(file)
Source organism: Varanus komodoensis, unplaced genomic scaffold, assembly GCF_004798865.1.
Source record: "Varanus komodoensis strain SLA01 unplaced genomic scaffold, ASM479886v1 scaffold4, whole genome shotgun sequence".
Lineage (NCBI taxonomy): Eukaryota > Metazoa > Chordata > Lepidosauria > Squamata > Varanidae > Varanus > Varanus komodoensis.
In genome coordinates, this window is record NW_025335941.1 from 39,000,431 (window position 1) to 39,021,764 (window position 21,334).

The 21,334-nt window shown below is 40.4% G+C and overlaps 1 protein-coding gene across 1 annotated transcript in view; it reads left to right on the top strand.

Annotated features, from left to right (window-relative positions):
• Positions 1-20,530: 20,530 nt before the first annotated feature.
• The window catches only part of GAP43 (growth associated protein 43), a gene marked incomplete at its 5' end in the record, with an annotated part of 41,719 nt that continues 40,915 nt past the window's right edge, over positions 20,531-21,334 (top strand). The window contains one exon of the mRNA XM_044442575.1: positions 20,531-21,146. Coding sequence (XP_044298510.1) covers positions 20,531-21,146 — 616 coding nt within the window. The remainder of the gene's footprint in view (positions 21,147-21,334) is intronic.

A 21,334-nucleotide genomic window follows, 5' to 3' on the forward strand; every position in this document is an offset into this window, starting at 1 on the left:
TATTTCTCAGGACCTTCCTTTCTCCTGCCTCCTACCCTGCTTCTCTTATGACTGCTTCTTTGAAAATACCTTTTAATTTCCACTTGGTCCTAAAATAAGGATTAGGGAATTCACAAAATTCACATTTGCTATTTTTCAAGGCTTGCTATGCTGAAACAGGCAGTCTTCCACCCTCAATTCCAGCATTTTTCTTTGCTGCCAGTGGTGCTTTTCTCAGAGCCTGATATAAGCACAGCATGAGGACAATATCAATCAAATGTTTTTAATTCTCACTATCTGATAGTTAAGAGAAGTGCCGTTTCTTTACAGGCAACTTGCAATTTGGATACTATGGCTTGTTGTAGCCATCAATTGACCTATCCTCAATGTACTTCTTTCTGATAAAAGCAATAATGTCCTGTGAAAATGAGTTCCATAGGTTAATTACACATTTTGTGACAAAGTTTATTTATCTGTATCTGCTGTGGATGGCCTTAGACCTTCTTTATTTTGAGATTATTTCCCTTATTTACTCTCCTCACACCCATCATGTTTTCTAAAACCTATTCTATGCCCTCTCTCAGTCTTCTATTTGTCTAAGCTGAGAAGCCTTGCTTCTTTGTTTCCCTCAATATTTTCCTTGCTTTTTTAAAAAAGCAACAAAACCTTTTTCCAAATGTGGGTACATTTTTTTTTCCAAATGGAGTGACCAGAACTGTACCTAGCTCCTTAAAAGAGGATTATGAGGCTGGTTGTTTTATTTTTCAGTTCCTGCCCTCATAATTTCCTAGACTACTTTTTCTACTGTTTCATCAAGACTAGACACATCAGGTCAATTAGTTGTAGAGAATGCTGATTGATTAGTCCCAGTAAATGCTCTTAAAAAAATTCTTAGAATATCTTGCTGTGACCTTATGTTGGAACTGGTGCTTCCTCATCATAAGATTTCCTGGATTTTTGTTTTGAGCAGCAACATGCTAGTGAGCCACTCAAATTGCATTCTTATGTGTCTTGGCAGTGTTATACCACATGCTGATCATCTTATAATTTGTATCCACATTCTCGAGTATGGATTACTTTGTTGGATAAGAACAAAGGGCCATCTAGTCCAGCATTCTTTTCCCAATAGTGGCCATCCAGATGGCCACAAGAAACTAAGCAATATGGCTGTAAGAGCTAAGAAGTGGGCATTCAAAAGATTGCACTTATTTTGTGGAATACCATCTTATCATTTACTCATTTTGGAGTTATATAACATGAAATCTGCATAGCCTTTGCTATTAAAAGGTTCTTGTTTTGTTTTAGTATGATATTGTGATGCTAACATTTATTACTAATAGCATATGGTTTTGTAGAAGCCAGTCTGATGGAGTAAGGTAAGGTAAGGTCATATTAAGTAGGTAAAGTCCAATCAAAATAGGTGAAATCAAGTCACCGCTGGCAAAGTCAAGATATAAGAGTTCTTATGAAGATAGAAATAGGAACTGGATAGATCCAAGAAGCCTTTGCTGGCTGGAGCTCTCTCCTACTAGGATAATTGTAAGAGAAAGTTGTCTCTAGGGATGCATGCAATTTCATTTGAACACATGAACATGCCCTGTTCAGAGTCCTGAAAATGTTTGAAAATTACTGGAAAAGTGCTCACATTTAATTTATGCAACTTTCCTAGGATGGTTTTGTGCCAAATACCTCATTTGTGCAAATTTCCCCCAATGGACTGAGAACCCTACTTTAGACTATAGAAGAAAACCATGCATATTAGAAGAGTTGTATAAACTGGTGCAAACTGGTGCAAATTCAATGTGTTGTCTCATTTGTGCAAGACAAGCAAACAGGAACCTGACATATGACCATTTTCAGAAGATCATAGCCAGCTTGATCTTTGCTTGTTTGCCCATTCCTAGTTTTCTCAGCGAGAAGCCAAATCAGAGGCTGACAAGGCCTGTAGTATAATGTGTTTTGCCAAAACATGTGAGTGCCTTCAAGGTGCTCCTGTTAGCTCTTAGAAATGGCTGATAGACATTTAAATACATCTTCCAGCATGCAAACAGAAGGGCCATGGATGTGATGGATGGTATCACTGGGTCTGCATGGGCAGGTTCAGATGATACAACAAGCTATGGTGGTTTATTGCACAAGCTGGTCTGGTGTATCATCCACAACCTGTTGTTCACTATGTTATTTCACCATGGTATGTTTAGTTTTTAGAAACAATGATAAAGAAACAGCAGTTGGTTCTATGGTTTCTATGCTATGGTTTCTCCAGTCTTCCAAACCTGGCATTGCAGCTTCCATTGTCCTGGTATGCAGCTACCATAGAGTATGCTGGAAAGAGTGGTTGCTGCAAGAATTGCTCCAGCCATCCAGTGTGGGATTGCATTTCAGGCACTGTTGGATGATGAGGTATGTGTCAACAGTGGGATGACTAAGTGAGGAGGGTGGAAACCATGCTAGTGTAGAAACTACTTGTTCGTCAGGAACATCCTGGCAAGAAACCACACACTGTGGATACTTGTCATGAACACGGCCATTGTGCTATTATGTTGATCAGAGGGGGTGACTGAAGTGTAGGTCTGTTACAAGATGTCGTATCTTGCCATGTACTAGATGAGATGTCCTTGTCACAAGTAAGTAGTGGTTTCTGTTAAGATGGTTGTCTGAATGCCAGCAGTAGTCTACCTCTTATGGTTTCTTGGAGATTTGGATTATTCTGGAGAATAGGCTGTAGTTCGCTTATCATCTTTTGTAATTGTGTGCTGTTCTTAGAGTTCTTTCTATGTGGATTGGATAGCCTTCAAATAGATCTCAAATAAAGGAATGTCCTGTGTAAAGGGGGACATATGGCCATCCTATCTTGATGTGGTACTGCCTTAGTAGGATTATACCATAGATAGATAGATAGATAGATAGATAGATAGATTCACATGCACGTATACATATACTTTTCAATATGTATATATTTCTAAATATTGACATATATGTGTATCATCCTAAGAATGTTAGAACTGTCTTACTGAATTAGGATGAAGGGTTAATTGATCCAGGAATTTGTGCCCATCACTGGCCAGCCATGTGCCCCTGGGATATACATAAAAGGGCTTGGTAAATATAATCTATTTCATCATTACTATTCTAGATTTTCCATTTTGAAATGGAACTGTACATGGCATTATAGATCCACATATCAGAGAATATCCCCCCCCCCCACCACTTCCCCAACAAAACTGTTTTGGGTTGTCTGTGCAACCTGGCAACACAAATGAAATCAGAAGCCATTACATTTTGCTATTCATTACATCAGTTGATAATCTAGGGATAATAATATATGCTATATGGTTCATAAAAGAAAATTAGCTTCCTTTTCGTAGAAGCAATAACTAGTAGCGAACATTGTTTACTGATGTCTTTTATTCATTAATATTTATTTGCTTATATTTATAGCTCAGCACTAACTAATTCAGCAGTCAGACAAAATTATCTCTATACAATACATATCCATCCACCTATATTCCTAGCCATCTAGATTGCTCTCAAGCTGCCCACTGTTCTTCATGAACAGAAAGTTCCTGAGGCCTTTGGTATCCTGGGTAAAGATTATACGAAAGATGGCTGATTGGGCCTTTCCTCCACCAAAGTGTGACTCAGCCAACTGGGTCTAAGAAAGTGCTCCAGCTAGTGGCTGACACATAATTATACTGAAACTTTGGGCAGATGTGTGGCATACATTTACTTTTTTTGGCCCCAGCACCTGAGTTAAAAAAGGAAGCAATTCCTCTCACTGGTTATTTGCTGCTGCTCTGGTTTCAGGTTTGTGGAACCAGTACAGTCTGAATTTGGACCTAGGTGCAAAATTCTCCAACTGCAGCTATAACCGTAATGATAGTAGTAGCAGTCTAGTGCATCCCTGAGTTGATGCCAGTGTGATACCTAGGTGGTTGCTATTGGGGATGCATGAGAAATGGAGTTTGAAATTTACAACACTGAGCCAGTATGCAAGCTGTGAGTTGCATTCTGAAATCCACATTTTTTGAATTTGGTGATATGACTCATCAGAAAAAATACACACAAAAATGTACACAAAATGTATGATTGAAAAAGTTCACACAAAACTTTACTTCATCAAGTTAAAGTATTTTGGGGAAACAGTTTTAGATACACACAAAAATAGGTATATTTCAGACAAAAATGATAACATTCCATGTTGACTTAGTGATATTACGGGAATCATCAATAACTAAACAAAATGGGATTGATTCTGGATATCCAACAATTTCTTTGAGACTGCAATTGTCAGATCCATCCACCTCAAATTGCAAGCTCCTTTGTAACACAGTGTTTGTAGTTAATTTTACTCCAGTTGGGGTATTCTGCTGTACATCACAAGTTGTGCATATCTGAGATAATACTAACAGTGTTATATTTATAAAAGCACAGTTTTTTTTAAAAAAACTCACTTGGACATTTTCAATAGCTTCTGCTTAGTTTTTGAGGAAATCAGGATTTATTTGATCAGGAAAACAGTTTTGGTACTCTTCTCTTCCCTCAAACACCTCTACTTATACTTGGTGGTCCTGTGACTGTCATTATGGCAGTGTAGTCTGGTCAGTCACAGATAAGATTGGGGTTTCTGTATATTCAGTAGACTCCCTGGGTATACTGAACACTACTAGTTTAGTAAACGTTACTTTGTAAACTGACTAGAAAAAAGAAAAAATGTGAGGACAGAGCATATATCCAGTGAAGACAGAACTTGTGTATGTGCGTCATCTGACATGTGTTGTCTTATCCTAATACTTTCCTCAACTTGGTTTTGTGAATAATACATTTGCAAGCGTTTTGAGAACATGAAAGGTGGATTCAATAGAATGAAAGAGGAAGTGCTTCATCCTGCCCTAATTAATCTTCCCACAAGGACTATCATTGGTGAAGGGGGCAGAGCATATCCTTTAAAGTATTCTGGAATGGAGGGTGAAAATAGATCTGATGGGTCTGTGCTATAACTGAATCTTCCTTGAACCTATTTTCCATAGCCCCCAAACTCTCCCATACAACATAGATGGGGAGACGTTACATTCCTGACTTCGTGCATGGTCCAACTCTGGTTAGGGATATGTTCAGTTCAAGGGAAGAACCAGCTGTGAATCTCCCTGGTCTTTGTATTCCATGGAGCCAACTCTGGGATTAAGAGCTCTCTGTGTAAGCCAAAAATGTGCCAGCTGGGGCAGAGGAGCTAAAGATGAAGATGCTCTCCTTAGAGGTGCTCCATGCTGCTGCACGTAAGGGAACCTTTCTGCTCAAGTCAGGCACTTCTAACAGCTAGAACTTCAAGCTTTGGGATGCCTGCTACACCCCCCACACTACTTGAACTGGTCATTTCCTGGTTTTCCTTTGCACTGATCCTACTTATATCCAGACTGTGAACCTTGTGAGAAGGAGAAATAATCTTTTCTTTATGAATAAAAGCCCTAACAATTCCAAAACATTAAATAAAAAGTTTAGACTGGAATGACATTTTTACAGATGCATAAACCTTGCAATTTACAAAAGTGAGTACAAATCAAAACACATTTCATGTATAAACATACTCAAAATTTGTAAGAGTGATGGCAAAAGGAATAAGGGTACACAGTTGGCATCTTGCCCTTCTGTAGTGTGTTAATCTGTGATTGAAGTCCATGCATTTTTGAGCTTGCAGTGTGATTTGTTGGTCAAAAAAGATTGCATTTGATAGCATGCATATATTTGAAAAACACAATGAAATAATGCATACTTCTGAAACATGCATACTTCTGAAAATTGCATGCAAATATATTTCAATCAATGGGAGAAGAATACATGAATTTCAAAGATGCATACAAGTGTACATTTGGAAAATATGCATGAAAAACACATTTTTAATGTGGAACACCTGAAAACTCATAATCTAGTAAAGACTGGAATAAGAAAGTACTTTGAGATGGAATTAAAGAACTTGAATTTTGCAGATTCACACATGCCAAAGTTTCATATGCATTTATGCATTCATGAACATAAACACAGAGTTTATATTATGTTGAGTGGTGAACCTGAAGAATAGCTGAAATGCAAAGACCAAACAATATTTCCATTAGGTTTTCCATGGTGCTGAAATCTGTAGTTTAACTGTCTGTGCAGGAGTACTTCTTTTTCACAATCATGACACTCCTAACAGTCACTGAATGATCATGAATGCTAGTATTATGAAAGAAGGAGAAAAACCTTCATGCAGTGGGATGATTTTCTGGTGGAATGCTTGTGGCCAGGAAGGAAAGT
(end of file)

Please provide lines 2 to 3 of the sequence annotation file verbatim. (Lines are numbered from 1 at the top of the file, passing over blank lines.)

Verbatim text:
Source record: "Varanus komodoensis strain SLA01 unplaced genomic scaffold, ASM479886v1 scaffold4, whole genome shotgun sequence".
Lineage (NCBI taxonomy): Eukaryota > Metazoa > Chordata > Lepidosauria > Squamata > Varanidae > Varanus > Varanus komodoensis.